Aging Trends, Gomers, and Some Very Big Ethical Questions

America is getting pretty gray these days. Almost 15 percent of the population, or one out of every 7 Americans, are over the age of 65.

No one notices this more than professionals working in healthcare. Age-related infirmities spare no one, and a quick glance around the waiting room these days looks pretty wrinkly and wizened.

The Baby Boomers, who have hit industries from colleges to car companies with the overwhelming economic impact of their concerted demand, are now knocking on the door of the health care industry. If you’re getting ready to get into the field of healthcare administration, get ready to find yourself on the front lines of dealing with an aging patient population poised to change the face of the industry.

What you see today is just the tip of the iceberg. According to the Association of American Medical Colleges, we’re on the brink of a precipice for elder care. Between 2017 and 2030, the percentage of Americans over the age of 65 if expected to increase by 55 percent.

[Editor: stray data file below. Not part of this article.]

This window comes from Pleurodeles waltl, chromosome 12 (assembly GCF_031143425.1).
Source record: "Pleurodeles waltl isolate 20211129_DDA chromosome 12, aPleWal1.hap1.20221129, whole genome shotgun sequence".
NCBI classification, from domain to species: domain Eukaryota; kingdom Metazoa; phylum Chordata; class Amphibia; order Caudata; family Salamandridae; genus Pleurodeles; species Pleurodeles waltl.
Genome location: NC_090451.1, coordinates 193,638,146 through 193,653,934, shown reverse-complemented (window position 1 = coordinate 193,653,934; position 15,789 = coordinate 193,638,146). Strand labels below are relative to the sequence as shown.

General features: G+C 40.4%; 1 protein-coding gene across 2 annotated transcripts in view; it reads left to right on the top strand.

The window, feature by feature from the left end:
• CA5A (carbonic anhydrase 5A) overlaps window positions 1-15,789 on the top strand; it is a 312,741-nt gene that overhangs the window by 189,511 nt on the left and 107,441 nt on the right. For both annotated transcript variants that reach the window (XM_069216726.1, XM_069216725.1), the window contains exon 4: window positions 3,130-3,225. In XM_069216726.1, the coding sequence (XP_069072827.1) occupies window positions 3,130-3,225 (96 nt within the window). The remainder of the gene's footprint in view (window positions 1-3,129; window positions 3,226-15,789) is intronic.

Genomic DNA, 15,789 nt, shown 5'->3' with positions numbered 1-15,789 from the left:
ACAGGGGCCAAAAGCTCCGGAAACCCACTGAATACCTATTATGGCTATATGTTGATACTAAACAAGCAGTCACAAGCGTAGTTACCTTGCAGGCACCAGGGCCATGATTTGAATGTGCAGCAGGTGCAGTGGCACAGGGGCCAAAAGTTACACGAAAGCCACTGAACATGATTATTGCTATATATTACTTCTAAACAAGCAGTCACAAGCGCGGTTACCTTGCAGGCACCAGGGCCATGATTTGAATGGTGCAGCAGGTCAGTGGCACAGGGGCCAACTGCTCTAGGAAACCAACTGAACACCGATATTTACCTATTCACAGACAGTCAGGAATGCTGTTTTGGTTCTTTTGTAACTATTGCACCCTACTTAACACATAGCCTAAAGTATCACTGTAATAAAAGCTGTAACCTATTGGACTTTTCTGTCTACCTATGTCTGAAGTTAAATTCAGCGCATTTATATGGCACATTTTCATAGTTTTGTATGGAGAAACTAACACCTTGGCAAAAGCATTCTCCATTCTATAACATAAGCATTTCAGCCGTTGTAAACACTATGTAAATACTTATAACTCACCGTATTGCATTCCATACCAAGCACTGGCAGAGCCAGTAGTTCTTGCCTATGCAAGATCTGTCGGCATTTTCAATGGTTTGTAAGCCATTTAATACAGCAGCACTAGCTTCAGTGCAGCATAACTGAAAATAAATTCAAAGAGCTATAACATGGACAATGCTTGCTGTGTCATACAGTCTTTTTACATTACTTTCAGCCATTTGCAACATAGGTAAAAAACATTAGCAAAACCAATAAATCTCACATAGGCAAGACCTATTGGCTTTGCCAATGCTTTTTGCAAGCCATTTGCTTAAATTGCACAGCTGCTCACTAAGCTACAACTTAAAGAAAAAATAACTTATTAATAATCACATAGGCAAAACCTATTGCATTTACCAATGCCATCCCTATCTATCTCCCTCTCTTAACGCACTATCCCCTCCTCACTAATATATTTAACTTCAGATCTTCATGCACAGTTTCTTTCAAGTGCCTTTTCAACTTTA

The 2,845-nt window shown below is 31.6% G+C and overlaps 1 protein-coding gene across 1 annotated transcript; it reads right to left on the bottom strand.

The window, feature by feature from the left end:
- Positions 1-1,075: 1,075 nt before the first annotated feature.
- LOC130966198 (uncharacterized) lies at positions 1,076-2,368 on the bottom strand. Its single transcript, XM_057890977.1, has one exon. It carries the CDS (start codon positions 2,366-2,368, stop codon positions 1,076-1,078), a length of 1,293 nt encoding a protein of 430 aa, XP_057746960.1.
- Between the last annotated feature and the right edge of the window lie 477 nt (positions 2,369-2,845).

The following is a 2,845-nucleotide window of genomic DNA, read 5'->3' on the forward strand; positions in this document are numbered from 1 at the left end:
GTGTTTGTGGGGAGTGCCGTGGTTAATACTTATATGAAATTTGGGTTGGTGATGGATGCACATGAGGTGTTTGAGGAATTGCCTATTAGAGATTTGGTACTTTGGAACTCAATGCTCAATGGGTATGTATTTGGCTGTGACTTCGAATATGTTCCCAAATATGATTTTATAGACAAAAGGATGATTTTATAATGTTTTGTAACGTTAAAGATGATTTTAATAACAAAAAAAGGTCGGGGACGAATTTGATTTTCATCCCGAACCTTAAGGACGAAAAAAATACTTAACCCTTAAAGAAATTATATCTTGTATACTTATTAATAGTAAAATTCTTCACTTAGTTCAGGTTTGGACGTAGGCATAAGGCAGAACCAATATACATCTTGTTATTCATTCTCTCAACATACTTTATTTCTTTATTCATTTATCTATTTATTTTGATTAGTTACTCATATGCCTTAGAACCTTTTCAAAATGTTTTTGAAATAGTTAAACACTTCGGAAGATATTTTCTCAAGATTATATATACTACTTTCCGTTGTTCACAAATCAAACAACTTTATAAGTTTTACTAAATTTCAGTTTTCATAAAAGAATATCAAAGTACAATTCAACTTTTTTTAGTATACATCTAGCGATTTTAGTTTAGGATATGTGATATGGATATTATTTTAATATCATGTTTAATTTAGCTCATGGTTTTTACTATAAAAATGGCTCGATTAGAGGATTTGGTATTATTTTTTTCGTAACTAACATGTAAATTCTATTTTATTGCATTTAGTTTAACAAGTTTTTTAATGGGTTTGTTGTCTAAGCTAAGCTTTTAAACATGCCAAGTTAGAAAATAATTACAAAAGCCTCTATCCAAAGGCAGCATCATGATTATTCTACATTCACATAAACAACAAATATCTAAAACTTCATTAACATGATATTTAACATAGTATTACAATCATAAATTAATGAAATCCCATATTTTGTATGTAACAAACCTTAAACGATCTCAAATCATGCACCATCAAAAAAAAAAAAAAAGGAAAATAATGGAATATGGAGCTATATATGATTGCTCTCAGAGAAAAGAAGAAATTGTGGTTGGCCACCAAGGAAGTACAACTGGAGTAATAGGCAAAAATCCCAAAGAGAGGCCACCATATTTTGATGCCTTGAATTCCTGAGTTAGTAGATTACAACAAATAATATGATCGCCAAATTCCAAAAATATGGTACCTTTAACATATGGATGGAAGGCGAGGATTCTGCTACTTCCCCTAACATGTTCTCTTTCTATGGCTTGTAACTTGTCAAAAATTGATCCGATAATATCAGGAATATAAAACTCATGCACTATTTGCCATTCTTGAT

Health administration professionals are the folks who have been handed the hot potato of dealing with all the conflicting trends that are driven by an aging population.

No One Wants To Be A Healthcare Problem

Most of those folks don’t want to be out there haunting your waiting room. It’s not by choice.

This inelastic demand curve is something that has had investors and practice owners salivating for years as they’ve anticipated the coming wave of boomers in need of advanced medical services. More procedures means more money.

But it’s coming at a difficult moment in American healthcare. As a healthcare administrator, you’re going to find yourself short-staffed for handling all those graybeards coming in the door, and they’re going to find themselves strapped for cash to pay for your services. The result is going to be a lot of unhappy folks, looking to you for fixes.

Persistent shortages in staffing and a national disagreement about who should receive care and how it should be paid for are hobbling the system. Cost increases, veiled billing practices, and decreasing quality of care are undermining public faith in the system.